I usually add some sort of dried herb and a sprinkle of garlic granules or garlic powder and give them a stir again with the spoon before setting them in the oven to cook.

Suggestions for herbs if you are growing tired of mixed herbs by now:

Beef: Tarragon or Thyme 

Lamb: Rosemary or Mint

Chicken: Sage or Parsley

Pork: Sage 

Fish: Parsley

Vegetable Dishes: Basil

I cook the potatoes for approx 30 minutes in the oven, or until they are starting to brown and turn crispy on the outside. 

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SK: Bara Brith (Fruit Loaf)

Bara Brith is one of the national dishes of my country. I make it a lot because it is very easy and it is very simple to turn it into a vegan friendly cake recipe. 

You will need:

A loaf tin
2 Bowls (one large, one medium sized)
A wooden spoon
A large mug
Kitchen Scales
A cooling rack (the wire out of your grill pan will do at a pinch)
A sharp knife

Ingredients:

12 ounces Self Raising Flour (I use white, but you can use wholemeal)
10 ounces Mixed Dried Fruit
A tea bag and hot water
3 ounces of soft brown sugar
1 teaspoon of mixed sweet spice*
1 teaspoon of ground cinnamon*
Half a teaspoon of ground nutmeg*
A small squeeze of lemon juice (optional)
1 egg (or 1 egg’s worth of substitute)

1) Measure out your 10 ounces of dried fruit into the medium bowl. Make a mug of black tea in your mug and brew it until it is strong and dark, then remove the teabag and pour it over the fruit until it is covered. Top the liquid up from the kettle if you need to. 

This needs to stand for several hours, overnight preferably, but if you are doing your baking in the evening, you can set it to stew in the morning and leave it for the day. For best results, leave it to stand at room temperature, out of reach of pets or children.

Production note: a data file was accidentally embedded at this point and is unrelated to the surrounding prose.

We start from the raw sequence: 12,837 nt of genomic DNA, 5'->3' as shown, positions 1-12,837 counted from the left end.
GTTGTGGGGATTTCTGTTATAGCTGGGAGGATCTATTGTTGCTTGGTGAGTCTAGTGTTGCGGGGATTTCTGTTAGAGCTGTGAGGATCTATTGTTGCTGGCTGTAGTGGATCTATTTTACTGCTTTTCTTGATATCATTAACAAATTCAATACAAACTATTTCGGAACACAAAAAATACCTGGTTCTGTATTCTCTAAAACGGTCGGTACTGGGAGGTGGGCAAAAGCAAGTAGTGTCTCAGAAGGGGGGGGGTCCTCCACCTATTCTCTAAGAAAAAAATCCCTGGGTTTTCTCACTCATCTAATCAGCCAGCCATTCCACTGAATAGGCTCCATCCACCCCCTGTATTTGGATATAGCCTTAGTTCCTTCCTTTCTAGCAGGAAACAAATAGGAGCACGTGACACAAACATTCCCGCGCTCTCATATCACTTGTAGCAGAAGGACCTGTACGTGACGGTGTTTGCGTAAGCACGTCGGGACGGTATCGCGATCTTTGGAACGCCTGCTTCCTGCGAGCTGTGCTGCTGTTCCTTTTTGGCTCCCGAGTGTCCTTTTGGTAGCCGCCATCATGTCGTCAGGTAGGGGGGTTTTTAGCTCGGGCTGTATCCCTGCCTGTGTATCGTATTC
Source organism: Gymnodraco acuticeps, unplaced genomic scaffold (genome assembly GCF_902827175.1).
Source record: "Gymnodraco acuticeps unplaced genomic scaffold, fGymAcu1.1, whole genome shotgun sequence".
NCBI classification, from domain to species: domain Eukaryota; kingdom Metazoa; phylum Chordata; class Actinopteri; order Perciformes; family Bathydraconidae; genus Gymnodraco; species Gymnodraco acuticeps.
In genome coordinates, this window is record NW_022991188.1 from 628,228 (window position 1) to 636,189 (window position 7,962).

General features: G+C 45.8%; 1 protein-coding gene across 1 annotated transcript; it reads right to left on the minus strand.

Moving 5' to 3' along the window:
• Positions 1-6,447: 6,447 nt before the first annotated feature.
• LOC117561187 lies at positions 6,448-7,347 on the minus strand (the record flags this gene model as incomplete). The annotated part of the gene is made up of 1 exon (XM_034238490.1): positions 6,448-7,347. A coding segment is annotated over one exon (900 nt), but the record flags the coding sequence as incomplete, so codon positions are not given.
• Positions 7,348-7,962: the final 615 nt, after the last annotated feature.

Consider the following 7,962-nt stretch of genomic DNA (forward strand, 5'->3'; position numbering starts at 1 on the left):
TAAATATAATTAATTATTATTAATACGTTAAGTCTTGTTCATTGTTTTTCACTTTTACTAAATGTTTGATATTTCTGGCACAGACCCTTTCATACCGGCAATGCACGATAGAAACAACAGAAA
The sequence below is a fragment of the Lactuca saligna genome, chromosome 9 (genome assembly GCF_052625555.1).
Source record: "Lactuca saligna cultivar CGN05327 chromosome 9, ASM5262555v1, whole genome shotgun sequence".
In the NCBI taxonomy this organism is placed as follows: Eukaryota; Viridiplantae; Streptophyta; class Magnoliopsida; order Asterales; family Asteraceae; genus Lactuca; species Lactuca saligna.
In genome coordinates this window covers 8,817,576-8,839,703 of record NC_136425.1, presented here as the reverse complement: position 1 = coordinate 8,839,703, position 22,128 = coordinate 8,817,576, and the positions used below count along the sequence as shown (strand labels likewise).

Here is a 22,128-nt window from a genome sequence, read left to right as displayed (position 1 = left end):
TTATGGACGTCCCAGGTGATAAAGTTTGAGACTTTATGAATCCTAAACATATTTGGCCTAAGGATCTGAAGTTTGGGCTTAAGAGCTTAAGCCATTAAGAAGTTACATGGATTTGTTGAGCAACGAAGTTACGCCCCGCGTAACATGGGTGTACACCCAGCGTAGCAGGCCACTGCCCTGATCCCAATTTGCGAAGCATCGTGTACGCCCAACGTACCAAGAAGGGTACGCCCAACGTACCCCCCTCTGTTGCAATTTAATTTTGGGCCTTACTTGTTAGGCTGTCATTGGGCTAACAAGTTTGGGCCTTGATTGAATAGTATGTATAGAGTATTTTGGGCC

2) Preheat your oven to 180 degrees C and line your loaf tin. There are special loaf cake cases that you can buy now which make this whole think MUCH easier!

3) Measure out 10 oz of flour into your large bowl and add 3 oz of sugar. Add the dry spices and stir together

* If you are building up your spice collection, nutmeg and cinnamon are amongst the earliest you should pick up – not only are they great for baking, but they are fantastic for making stir-frys. If you don’t have them yet, just use two teaspoons of mixed sweet spice instead. 

4) Strain the fruit using a colander, but keep the tea juices! Add the fruit to the dry mixture, with a squirt of lemon juice if you wish, and stir in thoroughly until all of the fruit is coated.

5) Crack your egg into the centre of the mixture and stir in from the middle, drawing the flour mix into the centre. 

6) Once the egg is stirred in, add the juices from your fruit a little at a time, pouring into the centre and drawing the mix in from the edges of the bowl. Use all of the liquid up and stir together thoroughly. You should have a sloppy mixture the colour of milky tea (the more spice you use, the stronger the colour will be)

7) Place the mixture carefully into the tin and then place the tin in your oven on the top shelf. 

The cake should take roughly an hour to cook. Once it is cooked it should be well risen, firm to the touch and if you insert a clean knife into the middle, you should be able to pull out the blade without any sticky mixture on it. If the middle is still sticky, clean your blade and back into the oven with it for another 10 minutes. Continue checking regularly until cooked through.

Don’t worry if it cracks on the top, mine tend to look a bit like this when I take them out.  

8) Remove the cake from the oven and tip it out onto the cooling rack. Remember to keep it out of the way of pets and small children. If you need to protect it, you can wrap it into a clean tea towel. 

Store the cake in an airtight tin and eat in slices. You can butter them if you wish, but I actually find the cake rich and juicy enough without that. 

Check back through the recipe and you will notice that this is a completely fat free cake – no butter, no marge, no baking block. Now that’s something to boast about to your friends! 

We’ve been known to have this for snacks, as part of a packed lunch and even for breakfast on hectic days – it tastes fantastic with that good old British classic, a nice cup of tea 🙂